Montclair Art Museum

Montclair, NJ

973-746-5555



 

Georgia O'Keeffe: The Artist's Landscape, Photographs by Todd Webb

 

"Georgia O'Keeffe: The Artist's Landscape, Photographs by Todd Webb" opens September 9th, 2000, at The Montclair Art Museum, 3 South Mountain Avenue, Montclair, New Jersey. In an intimate and brilliant view of one artist's life seen through the eyes of another, this exhibition draws on the late Todd Webb's thirty-year photographic record of Georgia O'Keeffe's life in the New Mexico landscape, showing the artist in the environment which so influenced her painting, (left: Prepared Canvas, Abiquiu Studio, 1963, gelatin silver print, 16 x 20 inches, Curatorial Assistance, Inc.)

drawing and sculpture. Through Webb's sensitive photographic view, we see the texture and light of the landscape, as well as the natural forms so frequently the subject of O'Keeffe's compositions. The earliest of the photographs in The Artist's Landscape date from 1955 and the most recent are from 1981. The exhibition will be on view through Sunday, January 7, 2001.

Webb's friendship with Georgia O'Keeffe began in the 1940s, and they remained close until her death in 1986. Through this friendship, Webb had extraordinary access to the private person O'Keeffe made great efforts to protect. Webb's photographic series dramatically conveys this friendship, as well as the environs where she pursued her creative processes. The images encompass O'Keeffe's world at Ghost Ranch in Abiquiu, New Mexico, her permanent home after the death of her husband, Alfred Stieglitz in 1946. In Georgia O'Keeffe: The Artist's Landscape, Webb's photographs encompass the architecture of her home, her sculpture, and the artifacts which drew O'Keeffe's eye. The photo, Prepared Canvas, Abiquiu Studio, 1963, includes a rare glimpse of her creative tools -- her paint brushes, a model, and finished and new canvases. (left: Photographing the Chama Valley, New Mexico, 1961, gelatin silver print, 16 x 20 inches, Curatorial Assistance, Inc.)

Todd Webb was born in Detroit, Michigan in 1905. He studied photography under Ansel Adams and was a friend of Alfred Stieglitz. He served as a photographer in the U.S. Navy during World War II and later worked with Roy Stryker and the Standard Oil Company, traveling and photographing throughout Europe. Webb became one of the most successful post-war photographers, known for documenting the everyday life and architecture of New York, Paris and the American West, where he had earned a living as a prospector during the depression of 1929. (left: Cow Skull, Santa Fe, New Mexico, 1966, gelatin silver print, 16 x 20 inches, Curatorial Assistance, Inc.)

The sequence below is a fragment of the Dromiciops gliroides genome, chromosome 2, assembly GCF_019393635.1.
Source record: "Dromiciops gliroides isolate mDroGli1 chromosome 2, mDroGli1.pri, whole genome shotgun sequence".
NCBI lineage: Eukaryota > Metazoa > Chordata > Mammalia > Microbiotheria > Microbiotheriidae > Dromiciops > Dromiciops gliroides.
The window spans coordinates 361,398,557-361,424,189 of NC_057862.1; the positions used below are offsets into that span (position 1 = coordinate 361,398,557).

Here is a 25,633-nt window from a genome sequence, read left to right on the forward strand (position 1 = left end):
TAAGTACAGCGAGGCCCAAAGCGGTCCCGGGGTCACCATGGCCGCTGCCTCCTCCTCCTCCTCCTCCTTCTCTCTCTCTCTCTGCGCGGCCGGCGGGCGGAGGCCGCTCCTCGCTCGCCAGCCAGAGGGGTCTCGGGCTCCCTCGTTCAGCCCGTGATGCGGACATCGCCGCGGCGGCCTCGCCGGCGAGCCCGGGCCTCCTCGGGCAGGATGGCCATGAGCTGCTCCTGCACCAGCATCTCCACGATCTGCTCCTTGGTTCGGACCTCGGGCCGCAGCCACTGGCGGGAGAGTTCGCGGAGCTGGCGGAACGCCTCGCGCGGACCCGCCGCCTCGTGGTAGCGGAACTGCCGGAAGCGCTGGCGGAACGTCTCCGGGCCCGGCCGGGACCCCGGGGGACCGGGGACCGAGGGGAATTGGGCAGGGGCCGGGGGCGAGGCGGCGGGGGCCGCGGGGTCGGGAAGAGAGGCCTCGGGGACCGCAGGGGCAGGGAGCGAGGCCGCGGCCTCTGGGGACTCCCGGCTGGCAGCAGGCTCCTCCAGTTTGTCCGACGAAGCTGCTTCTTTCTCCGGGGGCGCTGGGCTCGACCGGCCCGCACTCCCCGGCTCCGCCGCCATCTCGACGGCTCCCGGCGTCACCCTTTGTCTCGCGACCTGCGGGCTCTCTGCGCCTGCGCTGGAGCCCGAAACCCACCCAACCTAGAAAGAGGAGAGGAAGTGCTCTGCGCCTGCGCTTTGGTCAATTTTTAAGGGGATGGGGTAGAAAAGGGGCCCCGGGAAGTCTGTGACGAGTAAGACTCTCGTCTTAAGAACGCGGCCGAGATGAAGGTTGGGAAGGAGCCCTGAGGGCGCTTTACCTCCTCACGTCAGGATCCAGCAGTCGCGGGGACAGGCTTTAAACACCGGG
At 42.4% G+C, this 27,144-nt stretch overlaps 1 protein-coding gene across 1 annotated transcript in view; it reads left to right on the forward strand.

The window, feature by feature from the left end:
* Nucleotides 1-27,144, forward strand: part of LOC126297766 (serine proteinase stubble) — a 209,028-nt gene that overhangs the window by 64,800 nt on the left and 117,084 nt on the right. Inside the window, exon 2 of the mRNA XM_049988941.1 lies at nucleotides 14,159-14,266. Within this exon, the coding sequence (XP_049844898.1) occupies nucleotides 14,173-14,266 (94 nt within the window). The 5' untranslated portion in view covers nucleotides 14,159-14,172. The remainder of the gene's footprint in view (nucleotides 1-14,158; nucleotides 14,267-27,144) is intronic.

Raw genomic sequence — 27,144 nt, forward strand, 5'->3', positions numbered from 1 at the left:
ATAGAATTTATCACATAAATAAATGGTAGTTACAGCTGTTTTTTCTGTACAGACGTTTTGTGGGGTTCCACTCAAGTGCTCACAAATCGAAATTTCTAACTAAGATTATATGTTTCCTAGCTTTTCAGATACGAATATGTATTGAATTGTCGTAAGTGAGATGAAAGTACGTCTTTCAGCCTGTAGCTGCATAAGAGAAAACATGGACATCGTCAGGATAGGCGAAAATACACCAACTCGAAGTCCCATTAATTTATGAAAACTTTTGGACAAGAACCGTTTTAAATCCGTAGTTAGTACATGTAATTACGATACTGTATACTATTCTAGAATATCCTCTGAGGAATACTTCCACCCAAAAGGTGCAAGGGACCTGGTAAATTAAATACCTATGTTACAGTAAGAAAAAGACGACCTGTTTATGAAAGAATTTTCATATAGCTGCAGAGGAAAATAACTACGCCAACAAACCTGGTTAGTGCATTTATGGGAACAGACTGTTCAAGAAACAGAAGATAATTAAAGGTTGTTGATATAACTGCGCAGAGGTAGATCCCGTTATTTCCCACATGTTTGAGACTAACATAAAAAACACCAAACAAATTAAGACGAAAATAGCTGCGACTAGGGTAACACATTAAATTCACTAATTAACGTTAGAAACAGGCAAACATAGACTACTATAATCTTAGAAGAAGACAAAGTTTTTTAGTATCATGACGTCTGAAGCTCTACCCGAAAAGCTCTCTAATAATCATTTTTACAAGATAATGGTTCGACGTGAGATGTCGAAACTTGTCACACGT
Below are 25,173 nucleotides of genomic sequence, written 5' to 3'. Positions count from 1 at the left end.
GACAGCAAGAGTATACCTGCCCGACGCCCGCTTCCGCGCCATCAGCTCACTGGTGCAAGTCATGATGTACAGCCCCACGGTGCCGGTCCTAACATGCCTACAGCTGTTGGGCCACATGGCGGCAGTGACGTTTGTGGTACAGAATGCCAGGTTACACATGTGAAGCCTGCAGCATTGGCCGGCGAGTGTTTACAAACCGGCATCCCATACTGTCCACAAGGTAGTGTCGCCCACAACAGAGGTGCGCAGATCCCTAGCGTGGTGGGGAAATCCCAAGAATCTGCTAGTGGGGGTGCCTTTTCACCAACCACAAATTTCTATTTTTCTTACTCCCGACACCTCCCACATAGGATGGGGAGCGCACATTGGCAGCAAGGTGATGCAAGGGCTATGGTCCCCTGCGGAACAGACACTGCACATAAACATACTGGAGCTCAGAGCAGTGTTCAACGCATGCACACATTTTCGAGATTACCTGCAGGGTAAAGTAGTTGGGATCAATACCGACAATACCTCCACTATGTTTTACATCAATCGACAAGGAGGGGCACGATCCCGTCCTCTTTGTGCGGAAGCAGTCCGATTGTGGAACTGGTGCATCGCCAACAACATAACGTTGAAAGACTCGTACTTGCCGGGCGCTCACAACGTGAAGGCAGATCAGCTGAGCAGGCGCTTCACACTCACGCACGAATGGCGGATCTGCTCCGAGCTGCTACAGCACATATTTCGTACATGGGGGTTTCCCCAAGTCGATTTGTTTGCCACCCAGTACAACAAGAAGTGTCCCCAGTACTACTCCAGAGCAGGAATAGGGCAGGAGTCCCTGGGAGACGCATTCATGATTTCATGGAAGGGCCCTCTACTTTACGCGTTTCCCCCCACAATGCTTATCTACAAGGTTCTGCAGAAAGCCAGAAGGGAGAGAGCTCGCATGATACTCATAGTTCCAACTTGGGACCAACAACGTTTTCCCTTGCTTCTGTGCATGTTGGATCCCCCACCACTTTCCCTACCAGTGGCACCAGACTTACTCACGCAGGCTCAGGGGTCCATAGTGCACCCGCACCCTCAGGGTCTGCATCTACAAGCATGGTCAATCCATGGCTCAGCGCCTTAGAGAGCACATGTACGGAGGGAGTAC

Webb was awarded Guggenheim Fellowships in 1955 and 1956, and traveled to the western United States, taking a series of 7,500 photographs of pioneer trails, ghost towns and frontier buildings in an effort to retrace the 1849 Gold Rush. This body of work, as well as photograph expeditions to Africa, Mexico and Central America, prompted the distinguished photographic scholar Beaumont Newhall, to refer to Webb as "an historian with a camera". Todd Webb died in April, 2000. His photographs are in the collections of 25 major museums, including the Museum of Modern Art in New York City and the National Gallery of Art in Washington. (left: Roofless Room, Abiquiu, New Mexico, 1977, gelatin silver print, 16 x 20 inches, Curatorial Assistance, Inc.)

Georgia O'Keeffe: The Artist's Landscape, Photographs by Todd Webb was organized by Curatorial Assistance, Pasadena, California. The Montclair Art Museum's presentation of the exhibition is organized by Twig Johnson, Curator of Native American Art, and will be accompanied by educational programming, gallery lectures, speakers and family programs.

rev.9/19/00

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For further biographical information on selected artists cited above please see America's Distinguished Artists, a national registry of historic artists.


This page was originally published in Resource Library Magazine. Please see Resource Library's Overview section for more information. rev. 3/23/11

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